Mobile Asset.While the unit moves, either in a tactical road march or during movement to contact, the air defense crews must move with each element to provide uninterrupted air defense protection.

Convoy operations require the air defense section leader to weight his crews near the front and rear of the troop's column(s), and to spread the remainder of his crews evenly throughout the column(s). While traveling, he provides command and control to his crews and air defense early warning to the troop and his crews.

Section VII. Army Aviation Support


Army aviation units are seldom OPCON to the troop; however, the troop frequently conducts joint operations with air cavalry or attack helicopter units within the troop area of operations. Air and ground units work together to make an effective team in conducting cavalry operations.


Air operations are controlled and coordinated by one man, the aviation troop commander. He coordinates directly with the ground troop commander, on the command net, when air operations extend into the troop's area of operations. When time is available, coordinate face-to-face to prepare for an operation. Let him know-

  • Situation.
  • Enemy. Ground and ADA units by type and location.
  • Friendly. Locations and FLOT to include supporting artillery.
  • Mission.
  • Execution.
  • Scheme of maneuver.
  • Fire support.

The aviation troop commander tells the ground troop commander-

  • His capabilities.
  • Number and type of aircraft.
  • Armament.
  • Time available.
  • Execution. Scheme of maneuver to include approach direction into area.
  • Command and signal.
  • Aviation troop commander, frequency, and call sign.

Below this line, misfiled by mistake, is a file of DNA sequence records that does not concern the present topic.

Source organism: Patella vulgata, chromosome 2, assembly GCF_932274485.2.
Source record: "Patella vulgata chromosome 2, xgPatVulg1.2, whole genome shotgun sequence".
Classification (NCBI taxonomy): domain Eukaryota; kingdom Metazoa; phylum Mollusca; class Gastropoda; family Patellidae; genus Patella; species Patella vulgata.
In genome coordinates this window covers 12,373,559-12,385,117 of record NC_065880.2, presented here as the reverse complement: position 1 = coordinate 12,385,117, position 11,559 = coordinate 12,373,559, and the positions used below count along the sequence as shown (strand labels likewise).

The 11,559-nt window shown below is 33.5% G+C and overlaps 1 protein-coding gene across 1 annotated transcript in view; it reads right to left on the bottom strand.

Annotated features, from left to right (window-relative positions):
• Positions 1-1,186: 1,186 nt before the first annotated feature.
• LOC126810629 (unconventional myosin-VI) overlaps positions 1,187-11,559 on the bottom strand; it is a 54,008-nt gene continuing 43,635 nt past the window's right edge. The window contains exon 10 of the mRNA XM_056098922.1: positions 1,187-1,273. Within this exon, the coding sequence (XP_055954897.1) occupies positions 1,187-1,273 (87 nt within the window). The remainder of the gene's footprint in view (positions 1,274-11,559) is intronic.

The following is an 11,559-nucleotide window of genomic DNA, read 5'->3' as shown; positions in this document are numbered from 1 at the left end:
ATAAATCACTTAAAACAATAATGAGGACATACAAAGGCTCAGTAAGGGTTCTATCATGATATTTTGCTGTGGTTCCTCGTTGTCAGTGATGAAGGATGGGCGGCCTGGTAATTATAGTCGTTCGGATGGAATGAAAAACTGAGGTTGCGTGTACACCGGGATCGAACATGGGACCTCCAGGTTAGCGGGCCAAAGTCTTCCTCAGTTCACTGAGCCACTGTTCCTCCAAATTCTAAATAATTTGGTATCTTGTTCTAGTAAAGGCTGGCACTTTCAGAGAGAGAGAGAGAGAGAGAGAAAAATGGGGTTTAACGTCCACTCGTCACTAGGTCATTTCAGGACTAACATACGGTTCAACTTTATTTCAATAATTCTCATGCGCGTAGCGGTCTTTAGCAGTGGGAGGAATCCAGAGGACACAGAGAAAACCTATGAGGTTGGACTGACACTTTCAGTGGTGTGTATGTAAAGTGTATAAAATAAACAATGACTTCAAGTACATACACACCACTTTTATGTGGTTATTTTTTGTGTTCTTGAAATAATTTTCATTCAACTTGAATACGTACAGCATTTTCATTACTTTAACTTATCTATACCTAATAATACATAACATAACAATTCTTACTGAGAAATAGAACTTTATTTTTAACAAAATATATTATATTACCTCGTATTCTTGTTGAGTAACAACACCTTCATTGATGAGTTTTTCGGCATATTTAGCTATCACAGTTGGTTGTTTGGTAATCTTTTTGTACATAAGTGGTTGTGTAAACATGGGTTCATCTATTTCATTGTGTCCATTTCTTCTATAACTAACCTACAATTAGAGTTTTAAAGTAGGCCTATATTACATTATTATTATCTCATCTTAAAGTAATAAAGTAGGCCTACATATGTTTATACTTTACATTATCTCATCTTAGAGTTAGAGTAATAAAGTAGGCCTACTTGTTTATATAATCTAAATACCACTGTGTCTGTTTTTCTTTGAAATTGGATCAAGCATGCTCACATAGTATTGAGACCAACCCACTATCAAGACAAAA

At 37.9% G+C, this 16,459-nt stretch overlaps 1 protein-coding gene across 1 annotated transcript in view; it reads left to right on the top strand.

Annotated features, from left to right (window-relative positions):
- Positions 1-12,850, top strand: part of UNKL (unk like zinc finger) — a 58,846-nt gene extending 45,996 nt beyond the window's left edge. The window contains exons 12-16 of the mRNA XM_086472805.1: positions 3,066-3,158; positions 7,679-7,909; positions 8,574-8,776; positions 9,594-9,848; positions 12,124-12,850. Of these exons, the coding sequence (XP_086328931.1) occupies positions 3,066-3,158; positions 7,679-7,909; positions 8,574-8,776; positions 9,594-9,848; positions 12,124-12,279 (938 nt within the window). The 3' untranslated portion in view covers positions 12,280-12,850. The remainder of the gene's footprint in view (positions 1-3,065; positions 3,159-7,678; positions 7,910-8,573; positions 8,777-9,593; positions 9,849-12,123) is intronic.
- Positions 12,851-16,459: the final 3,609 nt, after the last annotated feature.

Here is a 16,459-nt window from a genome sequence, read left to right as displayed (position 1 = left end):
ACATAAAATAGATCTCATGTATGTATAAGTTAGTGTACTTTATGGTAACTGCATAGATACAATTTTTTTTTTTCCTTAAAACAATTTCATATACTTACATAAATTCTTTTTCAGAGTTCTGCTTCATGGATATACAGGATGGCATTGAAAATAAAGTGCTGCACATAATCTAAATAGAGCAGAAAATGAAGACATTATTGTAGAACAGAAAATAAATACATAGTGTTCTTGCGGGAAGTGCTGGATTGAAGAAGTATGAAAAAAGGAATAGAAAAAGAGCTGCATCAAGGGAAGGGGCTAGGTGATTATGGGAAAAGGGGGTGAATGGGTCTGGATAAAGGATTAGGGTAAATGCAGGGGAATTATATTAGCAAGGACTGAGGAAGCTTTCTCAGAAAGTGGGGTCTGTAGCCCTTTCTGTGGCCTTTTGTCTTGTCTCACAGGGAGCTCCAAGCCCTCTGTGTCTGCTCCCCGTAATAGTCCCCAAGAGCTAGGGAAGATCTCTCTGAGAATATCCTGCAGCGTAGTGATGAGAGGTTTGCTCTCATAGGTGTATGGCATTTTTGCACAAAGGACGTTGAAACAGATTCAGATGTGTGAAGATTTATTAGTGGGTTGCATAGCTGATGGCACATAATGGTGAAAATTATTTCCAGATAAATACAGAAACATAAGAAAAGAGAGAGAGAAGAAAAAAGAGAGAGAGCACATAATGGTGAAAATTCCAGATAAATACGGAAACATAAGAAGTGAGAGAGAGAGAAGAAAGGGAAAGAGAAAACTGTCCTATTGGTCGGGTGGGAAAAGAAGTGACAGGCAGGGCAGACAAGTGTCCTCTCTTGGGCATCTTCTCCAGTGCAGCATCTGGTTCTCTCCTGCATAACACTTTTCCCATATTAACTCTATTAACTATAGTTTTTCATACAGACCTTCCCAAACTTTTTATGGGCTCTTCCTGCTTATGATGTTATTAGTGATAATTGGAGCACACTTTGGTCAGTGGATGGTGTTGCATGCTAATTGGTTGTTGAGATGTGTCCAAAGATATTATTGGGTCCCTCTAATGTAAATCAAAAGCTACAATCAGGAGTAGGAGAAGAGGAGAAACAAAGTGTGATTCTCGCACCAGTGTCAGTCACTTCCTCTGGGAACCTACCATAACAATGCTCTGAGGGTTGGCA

• Succession of command and designated platoon leader in the troop commander's absence.

The aviation troop commander reports all spot reports and fire requests through the troop command post or FIST while operating in the ground troop's area of operations.

Reconnaissance.The capabilities of air and ground scouts complement each other. Air scouts can quickly reconnoiter a large area while ground scouts are conducting a detailed terrain reconnaissance. Employ the air scouts forward to provide information about areas where the ground scouts need to concentrate their efforts, such as at possible fording sites or route restrictions. The ground scouts can focus their efforts where the air scouts have directed them, instead of conducting a complete and time-consuming reconnaissance. The air scouts can also provide early warning of enemy movement to the front or flanks of the troop.

Security.During screen missions, employ the air assets to the front or flanks of the troop to observe areas between OPs and those areas that are difficult to observe from the ground. The air scouts can place effective indirect fires on the enemy and in maintaining contact with the enemy when the ground scouts move to subsequent screen lines. In offensive and defensive operations, Army aviation will normally work for the squadron to complement the squadron scheme of maneuver.

Section VIII. Close Air Support

CAS sorties are usually allocated to the regiment by the corps commander to meet preplanned requests submitted by the regimental fire support element. CAS for the troop is obtained by submitting an immediate CAS request.

CAS is requested by submitting an immediate request to the squadron air liaison officer. When CAS is on station, the tactical air control party may talk directly to the troop commander to determine enemy strengths, descriptions, and locations, as well as friendly unit locations. A forward air controller (FAC) normally directs the air strike. In the absence of a FAC, the troop FSO is trained to direct air strikes.

The ground troop may be required to mark the target for CAS aircraft. Use the mortar section for this. Fire white phosphorus or illumination rounds set for a ground burst. The FIST can designate targets for aircraft equipped with laser-spot trackers, such as Pave Penny or laser-guided bombs.

CAS capabilities are listed below.

  • High speed and long range.
  • Versatile weapon and ammunition mix.
  • Accurate delivery.
  • Excellent air-ground communications in A-10 and A-16 aircraft.
  • Can locate and strike moving targets.

CAS limitations include-

  • Limited resources.
  • Delivery restrictions caused by limited visibility and weather or the proximity of friendly forces.
  • Flight restrictions imposed by enemy air defense.
  • Delayed response and short time on station.

Choose your next action: